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Welcome to the site! You are here because you are interested in the comic actor Jennifer Lanier or you took a wrong turn on your way to reading about Jennifer Lopez or Bob Lanier.

Now that you are here, check out the site. Later there will be information about booking our hero for stand up sets, emcee action, or for one of her solo comedy full length shows.

Jennifer Lanier is a classically trained big brown lesbian actor who stumbled into an improvisation class and was changed forever. After having the opportunity to work with Robert Moyer and Paul Sills, original directors of Second City, Jennifer started creating solo projects that leaned heavily on the funny. One result, NONE OF THE ABOVE, is an award-winning show that has been seen all over the US and Canada. She is currently acting and doing stand up comedy in the Pacific Northwest where she lives with her wife, two sons, dog, 2 cats, & an anorexic tortoise.

Slavery on My Mind 

Every day, Facebook asks the same question: “what’s on your mind?” 

Cat videos. 

I share them. Not afraid to admit it. 

Union struggles. 

I share them. Not afraid to say it. 

My friend’s shows. 

I share them. Obviously. 

I read through the posts about folx being slaves to their budgets, slaves to their diets, slaves to their schedules. They call themselves slaves. 


Slavery is on my mind.  

It’s been exactly 400 years since the first slaves were brought to North America.  

August 1619 

Since the beginning of justifying our inferiority  

With quack science and skewed Bible verses. 

“The more you know.” 

Slavery is on my mind.  

The institution that shaped the economy of this country,  

shaped the social stratification of this country,  

shaped how we treat workers. Corporations, take note. 

Slavery is on my mind. 

When I started rehearing the play, REDWOOD, I read the script over and over, and it made me think about my ancestors and wonder who was that first woman who was kidnapped and brought here and had children? I don’t know her name. How did she deal with that and which of her children were sold and was she ever happy?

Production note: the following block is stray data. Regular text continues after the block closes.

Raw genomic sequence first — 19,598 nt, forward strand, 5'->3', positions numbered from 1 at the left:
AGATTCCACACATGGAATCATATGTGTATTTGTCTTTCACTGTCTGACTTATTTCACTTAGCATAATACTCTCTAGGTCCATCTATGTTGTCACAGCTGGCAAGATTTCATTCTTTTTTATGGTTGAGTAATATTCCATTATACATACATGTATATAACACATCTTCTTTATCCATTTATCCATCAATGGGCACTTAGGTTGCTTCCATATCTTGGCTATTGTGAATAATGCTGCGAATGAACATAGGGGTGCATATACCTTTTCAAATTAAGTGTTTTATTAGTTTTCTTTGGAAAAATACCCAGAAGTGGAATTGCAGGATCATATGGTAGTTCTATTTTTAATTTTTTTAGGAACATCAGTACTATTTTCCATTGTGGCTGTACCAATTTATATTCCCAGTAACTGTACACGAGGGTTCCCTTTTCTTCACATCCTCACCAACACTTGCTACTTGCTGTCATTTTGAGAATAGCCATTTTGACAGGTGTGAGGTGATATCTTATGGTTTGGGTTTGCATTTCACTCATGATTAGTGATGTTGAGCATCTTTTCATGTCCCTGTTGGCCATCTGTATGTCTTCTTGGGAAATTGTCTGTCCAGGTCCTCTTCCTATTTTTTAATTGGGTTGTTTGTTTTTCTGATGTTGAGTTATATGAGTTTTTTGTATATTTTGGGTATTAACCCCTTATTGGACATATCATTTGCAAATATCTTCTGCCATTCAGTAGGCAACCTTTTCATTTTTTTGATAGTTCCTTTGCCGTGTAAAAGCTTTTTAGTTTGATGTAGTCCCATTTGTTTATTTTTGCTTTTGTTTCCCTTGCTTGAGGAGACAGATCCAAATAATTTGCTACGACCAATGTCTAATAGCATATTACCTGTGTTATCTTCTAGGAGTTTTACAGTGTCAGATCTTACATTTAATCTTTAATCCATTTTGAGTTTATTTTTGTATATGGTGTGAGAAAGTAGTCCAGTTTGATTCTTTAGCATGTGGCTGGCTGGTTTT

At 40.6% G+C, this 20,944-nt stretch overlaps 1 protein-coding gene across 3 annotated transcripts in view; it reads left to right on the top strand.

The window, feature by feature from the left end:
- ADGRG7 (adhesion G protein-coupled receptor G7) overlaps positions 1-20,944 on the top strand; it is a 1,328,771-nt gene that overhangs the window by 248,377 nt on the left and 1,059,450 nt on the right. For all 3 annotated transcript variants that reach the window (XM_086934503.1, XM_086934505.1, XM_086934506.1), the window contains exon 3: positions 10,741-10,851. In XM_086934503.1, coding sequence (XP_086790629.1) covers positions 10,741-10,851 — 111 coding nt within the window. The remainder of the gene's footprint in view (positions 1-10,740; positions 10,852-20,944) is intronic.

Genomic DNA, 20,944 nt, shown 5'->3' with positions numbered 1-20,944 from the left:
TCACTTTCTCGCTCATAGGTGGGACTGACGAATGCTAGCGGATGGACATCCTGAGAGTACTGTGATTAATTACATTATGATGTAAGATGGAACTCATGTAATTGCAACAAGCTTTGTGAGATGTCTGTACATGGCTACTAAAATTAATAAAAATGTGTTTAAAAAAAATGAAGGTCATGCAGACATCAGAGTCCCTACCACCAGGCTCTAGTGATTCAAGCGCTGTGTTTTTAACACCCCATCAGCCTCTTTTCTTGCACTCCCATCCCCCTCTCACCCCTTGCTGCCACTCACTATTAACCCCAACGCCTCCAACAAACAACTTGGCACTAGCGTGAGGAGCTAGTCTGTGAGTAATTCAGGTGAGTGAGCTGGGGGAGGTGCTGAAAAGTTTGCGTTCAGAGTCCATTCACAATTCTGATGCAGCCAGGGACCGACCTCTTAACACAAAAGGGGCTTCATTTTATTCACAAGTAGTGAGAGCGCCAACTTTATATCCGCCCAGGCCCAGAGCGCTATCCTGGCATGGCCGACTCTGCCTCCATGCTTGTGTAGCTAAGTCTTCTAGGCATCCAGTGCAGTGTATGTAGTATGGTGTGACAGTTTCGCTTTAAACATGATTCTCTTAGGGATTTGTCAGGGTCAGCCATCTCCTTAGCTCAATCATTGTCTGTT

Slavery is on my mind. 

For those of you keeping score at home 

Another entry to the list of “white privilege”is the privilege to forget about slavery. 

The privilege to ignore slavery 

“That’s way in the past, that doesn’t affect me. Or you.” 

My father was born in 1922. My grandfather in 1880. My great grandfather 1845, about. 

My great grandparents were slaves. Let that drop in, friends. 

My father—his parents, my grandparents—their parents were slaves in North Carolina. 

Actual slaves. 

I have walked on the ground of the tobacco farm where they lived. 

Where they were owned. 

Where they worked without pay 

Without choice. 

Slavery is on my mind. 

I wonder if my great grandmother was raped by the men who owned her. 

By the men who had complete control over her body.  

I wonder if her mother was. 

Some of you are uncomfortable right now. 

Some of you have already mentally checked out and are wondering who is next. 

Some of you are forming arguments in your head against everything I am saying. 

Some of you are thinking, “that’s kinda sick, fixating on the rapes of her ancestors.” 

Fight or flight has taken over. 

I don’t fixate. I have mirrors. And whenever I look in a mirror, I can’t  


You and you and you can decide not to think about slavery. My light brown skin eviscerates that privilege. 

You and you and you can decide to ignore how slavery made the US a serious economic power. 

My light brown skin is a testament to the horrors experienced by my grandmothers that made this economic super power possible.  Can’t take flight from that.  

You and you and you can silently sit in your privilege and think “they get all the scholarships, they get all the preference in hiring, they get all the diversity casting calls.” 

I am the living breathing proof of those everyday crimes that built your family’s wealth and kept mine from building any. 

Slavery is my DNA. 

Since I can’t take flight, I fight. By writing. By acting. By being. By answering Facebook’s nagging question. 

“What’s on your mind?” 

My white allies: what would change if slavery was on your mind?

Othello & Me 

Friends, we interrupt this scroll-a-thon to talk about racism. If you are white and fragile, read this knowing you may recognize yourself. It’s about 3 minutes long. Get a cup of tea. Deep breath. Ready? Okay.  

I played Othello this past summer. For those not familiar with the play, Shakespeare wrote about a black man in a white world who becomes a general because of his outstanding abilities. Then he promotes a white friend, Cassio, and marries a much younger white woman, Desdemona. This angers his white sargeant, Iago, because Iago wanted the promotion & the white woman and he decides to destroy Othello. Turns out that this is really easy: all Iago has to do is make Othello question himself & his worth and the tragedy all falls into place.